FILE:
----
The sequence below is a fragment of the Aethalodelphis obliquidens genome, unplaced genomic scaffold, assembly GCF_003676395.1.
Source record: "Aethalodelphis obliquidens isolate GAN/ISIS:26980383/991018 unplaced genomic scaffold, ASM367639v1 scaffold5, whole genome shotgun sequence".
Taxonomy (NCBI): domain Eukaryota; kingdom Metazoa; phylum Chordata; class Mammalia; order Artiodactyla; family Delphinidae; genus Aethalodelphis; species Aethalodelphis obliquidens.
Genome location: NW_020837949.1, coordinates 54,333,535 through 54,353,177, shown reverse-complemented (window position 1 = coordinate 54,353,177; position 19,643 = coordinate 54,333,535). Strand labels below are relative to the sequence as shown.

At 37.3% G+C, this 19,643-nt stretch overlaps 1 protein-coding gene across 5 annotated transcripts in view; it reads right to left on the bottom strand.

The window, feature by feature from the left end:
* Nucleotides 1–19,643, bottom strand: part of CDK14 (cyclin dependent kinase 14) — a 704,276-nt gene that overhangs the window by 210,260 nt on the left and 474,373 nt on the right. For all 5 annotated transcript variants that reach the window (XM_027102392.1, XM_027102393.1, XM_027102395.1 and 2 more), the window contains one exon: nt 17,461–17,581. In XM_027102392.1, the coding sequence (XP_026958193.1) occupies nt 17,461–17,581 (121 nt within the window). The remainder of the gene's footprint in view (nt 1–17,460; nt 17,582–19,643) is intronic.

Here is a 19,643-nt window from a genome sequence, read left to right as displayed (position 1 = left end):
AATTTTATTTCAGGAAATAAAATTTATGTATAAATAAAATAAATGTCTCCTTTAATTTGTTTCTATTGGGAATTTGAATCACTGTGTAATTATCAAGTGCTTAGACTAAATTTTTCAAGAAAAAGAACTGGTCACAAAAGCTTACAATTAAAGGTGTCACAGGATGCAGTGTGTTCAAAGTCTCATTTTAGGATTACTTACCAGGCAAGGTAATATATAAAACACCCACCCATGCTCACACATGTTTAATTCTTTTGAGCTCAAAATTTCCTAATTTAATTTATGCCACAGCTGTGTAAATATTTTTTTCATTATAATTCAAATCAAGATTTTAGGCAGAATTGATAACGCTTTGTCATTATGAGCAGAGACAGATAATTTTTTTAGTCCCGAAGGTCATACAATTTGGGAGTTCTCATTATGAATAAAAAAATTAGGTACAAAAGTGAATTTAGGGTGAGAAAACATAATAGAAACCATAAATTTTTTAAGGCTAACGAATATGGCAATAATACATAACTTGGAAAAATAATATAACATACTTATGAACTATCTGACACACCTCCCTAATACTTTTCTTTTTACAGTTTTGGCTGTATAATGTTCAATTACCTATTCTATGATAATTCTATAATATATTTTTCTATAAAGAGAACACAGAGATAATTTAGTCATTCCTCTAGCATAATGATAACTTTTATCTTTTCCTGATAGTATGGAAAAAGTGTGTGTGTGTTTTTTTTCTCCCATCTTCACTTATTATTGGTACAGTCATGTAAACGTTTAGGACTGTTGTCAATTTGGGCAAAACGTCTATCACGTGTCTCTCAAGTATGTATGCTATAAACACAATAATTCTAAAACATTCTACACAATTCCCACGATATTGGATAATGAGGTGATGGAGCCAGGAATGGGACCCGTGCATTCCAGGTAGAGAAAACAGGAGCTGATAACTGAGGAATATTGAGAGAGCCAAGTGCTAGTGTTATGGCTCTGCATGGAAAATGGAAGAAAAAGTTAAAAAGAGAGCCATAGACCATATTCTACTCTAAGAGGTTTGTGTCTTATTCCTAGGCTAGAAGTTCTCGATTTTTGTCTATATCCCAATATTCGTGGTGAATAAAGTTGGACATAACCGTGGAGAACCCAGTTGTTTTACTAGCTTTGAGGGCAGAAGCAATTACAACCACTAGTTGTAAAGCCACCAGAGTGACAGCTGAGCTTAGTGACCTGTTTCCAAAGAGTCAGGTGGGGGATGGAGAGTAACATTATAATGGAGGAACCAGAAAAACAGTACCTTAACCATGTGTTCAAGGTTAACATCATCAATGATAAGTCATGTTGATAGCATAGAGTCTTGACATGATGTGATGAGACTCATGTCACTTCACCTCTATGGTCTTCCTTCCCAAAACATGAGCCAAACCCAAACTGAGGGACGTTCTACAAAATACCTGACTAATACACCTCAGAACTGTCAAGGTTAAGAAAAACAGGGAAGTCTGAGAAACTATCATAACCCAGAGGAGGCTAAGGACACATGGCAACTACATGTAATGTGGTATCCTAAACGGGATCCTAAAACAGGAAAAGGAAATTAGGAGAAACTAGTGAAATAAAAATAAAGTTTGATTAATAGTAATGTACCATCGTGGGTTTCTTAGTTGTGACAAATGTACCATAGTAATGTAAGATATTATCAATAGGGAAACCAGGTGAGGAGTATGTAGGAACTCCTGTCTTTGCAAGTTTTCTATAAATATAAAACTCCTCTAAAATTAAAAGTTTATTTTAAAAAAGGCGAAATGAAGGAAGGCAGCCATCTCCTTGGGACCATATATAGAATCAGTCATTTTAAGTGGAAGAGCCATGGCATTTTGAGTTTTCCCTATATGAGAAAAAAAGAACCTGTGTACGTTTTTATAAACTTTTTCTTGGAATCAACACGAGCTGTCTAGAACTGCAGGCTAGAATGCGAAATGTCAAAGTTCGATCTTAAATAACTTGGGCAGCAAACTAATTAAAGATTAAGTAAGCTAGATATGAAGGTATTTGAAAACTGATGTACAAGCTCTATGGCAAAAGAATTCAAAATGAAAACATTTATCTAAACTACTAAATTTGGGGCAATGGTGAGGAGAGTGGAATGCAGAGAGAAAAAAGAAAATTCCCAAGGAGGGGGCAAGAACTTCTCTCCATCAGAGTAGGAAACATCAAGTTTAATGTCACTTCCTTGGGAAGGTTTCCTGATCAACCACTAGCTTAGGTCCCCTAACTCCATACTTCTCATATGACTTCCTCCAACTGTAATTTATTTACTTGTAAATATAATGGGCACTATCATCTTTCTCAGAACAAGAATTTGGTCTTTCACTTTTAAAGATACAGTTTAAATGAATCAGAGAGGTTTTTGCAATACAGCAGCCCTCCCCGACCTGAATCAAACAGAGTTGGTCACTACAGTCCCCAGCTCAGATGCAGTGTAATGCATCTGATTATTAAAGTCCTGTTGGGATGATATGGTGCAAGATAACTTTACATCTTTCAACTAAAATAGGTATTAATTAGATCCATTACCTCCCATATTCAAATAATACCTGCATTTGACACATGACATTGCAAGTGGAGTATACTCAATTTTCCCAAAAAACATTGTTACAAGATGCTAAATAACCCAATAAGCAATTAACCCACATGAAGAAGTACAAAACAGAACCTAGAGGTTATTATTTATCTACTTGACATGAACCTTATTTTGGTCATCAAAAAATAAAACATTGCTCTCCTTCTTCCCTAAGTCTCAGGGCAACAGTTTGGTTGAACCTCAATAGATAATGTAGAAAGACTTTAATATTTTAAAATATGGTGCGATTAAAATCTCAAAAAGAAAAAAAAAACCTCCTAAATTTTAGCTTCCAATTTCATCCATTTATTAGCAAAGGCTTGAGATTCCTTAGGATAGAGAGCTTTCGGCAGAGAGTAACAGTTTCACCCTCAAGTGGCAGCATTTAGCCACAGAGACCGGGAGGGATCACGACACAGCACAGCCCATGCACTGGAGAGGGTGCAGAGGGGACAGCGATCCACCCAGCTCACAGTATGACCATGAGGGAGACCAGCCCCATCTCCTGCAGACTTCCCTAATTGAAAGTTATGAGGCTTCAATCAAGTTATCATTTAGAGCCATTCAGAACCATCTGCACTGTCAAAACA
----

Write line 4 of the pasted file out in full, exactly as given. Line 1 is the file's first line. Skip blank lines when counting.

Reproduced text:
Genome location: NW_020837949.1, coordinates 54,333,535 through 54,353,177, shown reverse-complemented (window position 1 = coordinate 54,353,177; position 19,643 = coordinate 54,333,535). Strand labels below are relative to the sequence as shown.